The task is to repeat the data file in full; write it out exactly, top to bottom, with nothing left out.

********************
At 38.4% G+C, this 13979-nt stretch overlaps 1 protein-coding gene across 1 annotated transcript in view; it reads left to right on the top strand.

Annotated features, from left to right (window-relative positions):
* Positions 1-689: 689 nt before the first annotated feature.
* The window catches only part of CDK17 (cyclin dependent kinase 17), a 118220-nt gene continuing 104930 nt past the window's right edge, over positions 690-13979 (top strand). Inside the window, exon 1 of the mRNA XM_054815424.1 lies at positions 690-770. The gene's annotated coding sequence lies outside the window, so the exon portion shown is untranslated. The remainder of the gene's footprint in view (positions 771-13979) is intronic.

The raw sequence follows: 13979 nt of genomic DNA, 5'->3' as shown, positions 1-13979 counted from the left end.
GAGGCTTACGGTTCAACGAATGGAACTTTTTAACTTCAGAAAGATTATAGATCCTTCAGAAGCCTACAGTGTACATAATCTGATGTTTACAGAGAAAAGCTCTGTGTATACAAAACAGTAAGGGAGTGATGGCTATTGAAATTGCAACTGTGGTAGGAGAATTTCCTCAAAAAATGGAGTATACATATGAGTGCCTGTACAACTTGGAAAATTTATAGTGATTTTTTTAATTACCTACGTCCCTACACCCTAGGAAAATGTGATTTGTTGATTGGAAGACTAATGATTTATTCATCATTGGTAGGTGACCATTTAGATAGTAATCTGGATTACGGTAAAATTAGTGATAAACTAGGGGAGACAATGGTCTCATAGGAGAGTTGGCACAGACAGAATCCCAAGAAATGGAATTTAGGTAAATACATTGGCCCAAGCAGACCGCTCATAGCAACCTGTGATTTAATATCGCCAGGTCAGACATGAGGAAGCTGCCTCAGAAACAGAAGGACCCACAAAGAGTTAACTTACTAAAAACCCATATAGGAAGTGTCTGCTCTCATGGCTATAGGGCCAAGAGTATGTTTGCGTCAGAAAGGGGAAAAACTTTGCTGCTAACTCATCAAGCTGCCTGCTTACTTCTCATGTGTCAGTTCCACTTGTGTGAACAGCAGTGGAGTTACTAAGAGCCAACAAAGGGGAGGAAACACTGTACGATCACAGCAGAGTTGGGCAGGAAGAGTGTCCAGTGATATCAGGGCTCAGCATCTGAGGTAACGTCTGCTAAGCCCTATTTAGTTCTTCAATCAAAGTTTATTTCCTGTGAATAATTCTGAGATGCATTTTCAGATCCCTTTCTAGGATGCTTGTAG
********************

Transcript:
At 38.4% G+C, this 13979-nt stretch overlaps 1 protein-coding gene across 1 annotated transcript in view; it reads left to right on the top strand.

Annotated features, from left to right (window-relative positions):
* Positions 1-689: 689 nt before the first annotated feature.
* The window catches only part of CDK17 (cyclin dependent kinase 17), a 118220-nt gene continuing 104930 nt past the window's right edge, over positions 690-13979 (top strand). Inside the window, exon 1 of the mRNA XM_054815424.1 lies at positions 690-770. The gene's annotated coding sequence lies outside the window, so the exon portion shown is untranslated. The remainder of the gene's footprint in view (positions 771-13979) is intronic.

The raw sequence follows: 13979 nt of genomic DNA, 5'->3' as shown, positions 1-13979 counted from the left end.
GAGGCTTACGGTTCAACGAATGGAACTTTTTAACTTCAGAAAGATTATAGATCCTTCAGAAGCCTACAGTGTACATAATCTGATGTTTACAGAGAAAAGCTCTGTGTATACAAAACAGTAAGGGAGTGATGGCTATTGAAATTGCAACTGTGGTAGGAGAATTTCCTCAAAAAATGGAGTATACATATGAGTGCCTGTACAACTTGGAAAATTTATAGTGATTTTTTTAATTACCTACGTCCCTACACCCTAGGAAAATGTGATTTGTTGATTGGAAGACTAATGATTTATTCATCATTGGTAGGTGACCATTTAGATAGTAATCTGGATTACGGTAAAATTAGTGATAAACTAGGGGAGACAATGGTCTCATAGGAGAGTTGGCACAGACAGAATCCCAAGAAATGGAATTTAGGTAAATACATTGGCCCAAGCAGACCGCTCATAGCAACCTGTGATTTAATATCGCCAGGTCAGACATGAGGAAGCTGCCTCAGAAACAGAAGGACCCACAAAGAGTTAACTTACTAAAAACCCATATAGGAAGTGTCTGCTCTCATGGCTATAGGGCCAAGAGTATGTTTGCGTCAGAAAGGGGAAAAACTTTGCTGCTAACTCATCAAGCTGCCTGCTTACTTCTCATGTGTCAGTTCCACTTGTGTGAACAGCAGTGGAGTTACTAAGAGCCAACAAAGGGGAGGAAACACTGTACGATCACAGCAGAGTTGGGCAGGAAGAGTGTCCAGTGATATCAGGGCTCAGCATCTGAGGTAACGTCTGCTAAGCCCTATTTAGTTCTTCAATCAAAGTTTATTTCCTGTGAATAATTCTGAGATGCATTTTCAGATCCCTTTCTAGGATGCTTGTAG